A 22-year old young man’s dream of transforming the agriculture sector within the city of San Juan, Puerto Rico is becoming a reality, as Jose A. Molinelli Gonzalez recently won an investment grant of 7,500 euros from Youth Time International Movement in Paris, France for a project in which he hopes to introduce urban farming within an old building in his city using hydroponic systems.
Basically, the initiative of the “Urban Hanging Gardens” seeks to renovate abandoned public buildings in the urban area of San Juan through the installation of green spaces and hydroponic gardens which can be rented out to farmers as production spaces at a low-cost price. The overall purpose is to tackle urban decay through the establishment of green spaces, while also providing farmers displaced by Hurricane Maria in 2017, and new farmers without the capital to purchase land, a cheap and efficient start-up alternative.
Jose and his team are motivated to do this project because they have a passion for fixing a problem that affects many people close to them; both through the bad effects of urban decay (criminality, disease, market failures, etc.) and the external food dependency expanded by Hurricane Maria. Jose highlighted,
“by dealing with this problem, I could see both the urban places that decorated my childhood, and the farmers that I admired as superheroes and regain their success and stance in society.”
He further explained that currently the time is just right for a project like this, since the Municipality of San Juan is facilitating the acquisition of approximately fifty (50) abandoned structures in decay through terms of gradual payment. From 2010, the Municipality of San Juan has subsidized the initial start-up rent costs of business that use and remodel these buildings for operational purposes. Also, there is currently a tax exemption on social entrepreneurship and youth entrepreneurs who are 25 and under in the country which Jose hopes to access.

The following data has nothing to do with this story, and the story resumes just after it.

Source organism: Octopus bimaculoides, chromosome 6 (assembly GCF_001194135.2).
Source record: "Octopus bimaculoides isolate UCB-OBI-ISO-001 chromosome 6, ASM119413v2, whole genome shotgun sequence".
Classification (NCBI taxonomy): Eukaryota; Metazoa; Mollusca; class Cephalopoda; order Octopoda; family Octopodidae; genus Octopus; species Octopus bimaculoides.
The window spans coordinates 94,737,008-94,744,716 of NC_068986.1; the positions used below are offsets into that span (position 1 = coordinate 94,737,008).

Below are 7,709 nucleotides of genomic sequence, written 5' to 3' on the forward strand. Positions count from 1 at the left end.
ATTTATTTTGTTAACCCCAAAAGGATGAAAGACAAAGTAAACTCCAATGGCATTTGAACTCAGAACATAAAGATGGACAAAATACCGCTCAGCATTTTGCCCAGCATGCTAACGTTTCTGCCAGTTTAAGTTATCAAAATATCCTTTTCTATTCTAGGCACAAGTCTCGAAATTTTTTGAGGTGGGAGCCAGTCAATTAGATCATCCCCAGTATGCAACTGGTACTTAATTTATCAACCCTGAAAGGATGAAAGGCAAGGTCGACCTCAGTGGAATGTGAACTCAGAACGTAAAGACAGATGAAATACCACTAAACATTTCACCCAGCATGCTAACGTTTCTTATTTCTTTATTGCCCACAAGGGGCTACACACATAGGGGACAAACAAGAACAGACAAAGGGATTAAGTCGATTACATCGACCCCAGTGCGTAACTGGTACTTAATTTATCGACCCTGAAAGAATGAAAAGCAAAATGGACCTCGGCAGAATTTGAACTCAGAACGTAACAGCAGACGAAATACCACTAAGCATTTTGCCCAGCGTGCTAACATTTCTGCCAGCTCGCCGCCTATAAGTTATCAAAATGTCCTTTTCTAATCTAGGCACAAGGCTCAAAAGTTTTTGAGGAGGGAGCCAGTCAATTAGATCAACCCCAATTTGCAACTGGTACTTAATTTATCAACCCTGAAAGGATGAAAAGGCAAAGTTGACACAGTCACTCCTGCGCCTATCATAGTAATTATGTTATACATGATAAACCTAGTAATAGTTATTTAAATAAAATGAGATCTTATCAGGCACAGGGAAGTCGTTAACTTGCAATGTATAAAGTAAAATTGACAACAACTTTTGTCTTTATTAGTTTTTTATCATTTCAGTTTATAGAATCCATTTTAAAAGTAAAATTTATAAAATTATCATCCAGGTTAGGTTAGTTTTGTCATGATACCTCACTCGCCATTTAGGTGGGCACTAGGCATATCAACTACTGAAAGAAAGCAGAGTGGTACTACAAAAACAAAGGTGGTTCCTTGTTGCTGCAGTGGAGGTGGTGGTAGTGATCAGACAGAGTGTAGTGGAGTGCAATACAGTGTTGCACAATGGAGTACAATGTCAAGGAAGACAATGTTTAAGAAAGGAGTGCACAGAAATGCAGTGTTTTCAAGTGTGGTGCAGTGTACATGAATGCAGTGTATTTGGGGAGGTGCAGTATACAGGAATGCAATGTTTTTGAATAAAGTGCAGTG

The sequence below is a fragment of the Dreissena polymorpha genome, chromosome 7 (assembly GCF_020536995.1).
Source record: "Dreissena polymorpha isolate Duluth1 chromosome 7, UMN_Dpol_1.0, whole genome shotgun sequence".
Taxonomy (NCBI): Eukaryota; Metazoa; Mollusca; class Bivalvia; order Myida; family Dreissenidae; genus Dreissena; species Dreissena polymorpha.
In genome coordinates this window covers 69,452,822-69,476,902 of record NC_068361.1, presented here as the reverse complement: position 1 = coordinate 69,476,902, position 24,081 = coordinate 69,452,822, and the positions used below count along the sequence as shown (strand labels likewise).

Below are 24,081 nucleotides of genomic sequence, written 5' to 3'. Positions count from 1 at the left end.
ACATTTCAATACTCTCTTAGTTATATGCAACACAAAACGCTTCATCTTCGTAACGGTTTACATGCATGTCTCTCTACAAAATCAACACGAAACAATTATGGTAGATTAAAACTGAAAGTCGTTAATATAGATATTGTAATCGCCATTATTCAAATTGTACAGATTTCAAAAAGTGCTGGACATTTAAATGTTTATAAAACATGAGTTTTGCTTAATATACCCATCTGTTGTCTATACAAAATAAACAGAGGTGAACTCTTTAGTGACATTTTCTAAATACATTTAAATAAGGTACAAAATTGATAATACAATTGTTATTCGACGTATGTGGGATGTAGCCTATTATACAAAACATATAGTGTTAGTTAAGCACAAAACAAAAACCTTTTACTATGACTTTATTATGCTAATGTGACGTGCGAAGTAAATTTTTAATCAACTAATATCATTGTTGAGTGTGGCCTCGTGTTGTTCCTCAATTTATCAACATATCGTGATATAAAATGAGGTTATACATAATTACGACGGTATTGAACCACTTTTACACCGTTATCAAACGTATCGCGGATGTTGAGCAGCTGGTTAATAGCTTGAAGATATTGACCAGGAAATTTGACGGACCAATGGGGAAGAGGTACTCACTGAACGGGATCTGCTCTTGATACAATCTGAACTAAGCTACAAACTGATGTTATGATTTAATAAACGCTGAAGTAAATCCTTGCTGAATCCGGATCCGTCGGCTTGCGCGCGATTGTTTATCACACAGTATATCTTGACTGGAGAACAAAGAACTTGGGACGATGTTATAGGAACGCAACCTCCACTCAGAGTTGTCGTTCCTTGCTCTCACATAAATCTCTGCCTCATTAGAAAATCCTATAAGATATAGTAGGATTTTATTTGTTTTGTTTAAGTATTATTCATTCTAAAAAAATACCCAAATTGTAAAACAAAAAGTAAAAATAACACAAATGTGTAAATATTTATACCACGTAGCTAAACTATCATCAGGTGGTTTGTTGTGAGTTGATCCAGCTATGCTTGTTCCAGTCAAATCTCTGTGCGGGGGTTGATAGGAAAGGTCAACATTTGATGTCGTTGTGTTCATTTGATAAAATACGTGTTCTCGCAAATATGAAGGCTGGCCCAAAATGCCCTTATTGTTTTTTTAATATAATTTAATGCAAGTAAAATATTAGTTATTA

In terms of social impact of such a project; Jose strongly believes that it will assist what was an emerging sector (agriculture) regain its growth, while complementing urban development. He added that this urban garden project can lead to higher employment rates, improve public health, safety and be a catalyst for mitigation of external food dependency, therefore raising value of local markets, and providing innovative ways of optimizing agriculture on the island.
The two main challenges to this project are the cooperation of the government to maintain the tax exemptions and acquisition of building and since the project is based on the factor of monthly rents for production space, the failure of tenants to pay rent could also impede the necessary allocation of funds to make the project grow. Jose explained that he won the 7,500 euros in investment primarily for the purchase of the hydroponic system components, but the project will need additional funding in areas, such as building renovation, employment and utilities, for the project to be sustainable.
However, this young entrepreneur is optimistic and has these words to say to young entrepreneurs, “seeking to solve a problem or optimize a condition in your surroundings, is the safest formula for entrepreneurial success, since the uncertainty of product demand is mitigated by the urgency and necessity of an innovative solution to deal with a problem. The success of contemporary entrepreneurial activity is highly dependent on innovation and problem solving at a societal level. Our current context transcends the fads, clichés and motifs of traditional entrepreneurship, in which the same idea could be reformulated through isomorphic mimicry in a plethora of contexts.
If you are going into entrepreneurship, be innovative, observe everything, identify spaces for growth and optimization and make them happen either by creating a solution, or encouraging others to do so.
In the words of Hannibal Barca, the Carthaginian General, you must either find a way, or create one.”
All the best to Jose and his team and we do look forward to seeing the urban hanging gardens agriculture initiative implement in San Juan, Puerto Rico in 2019.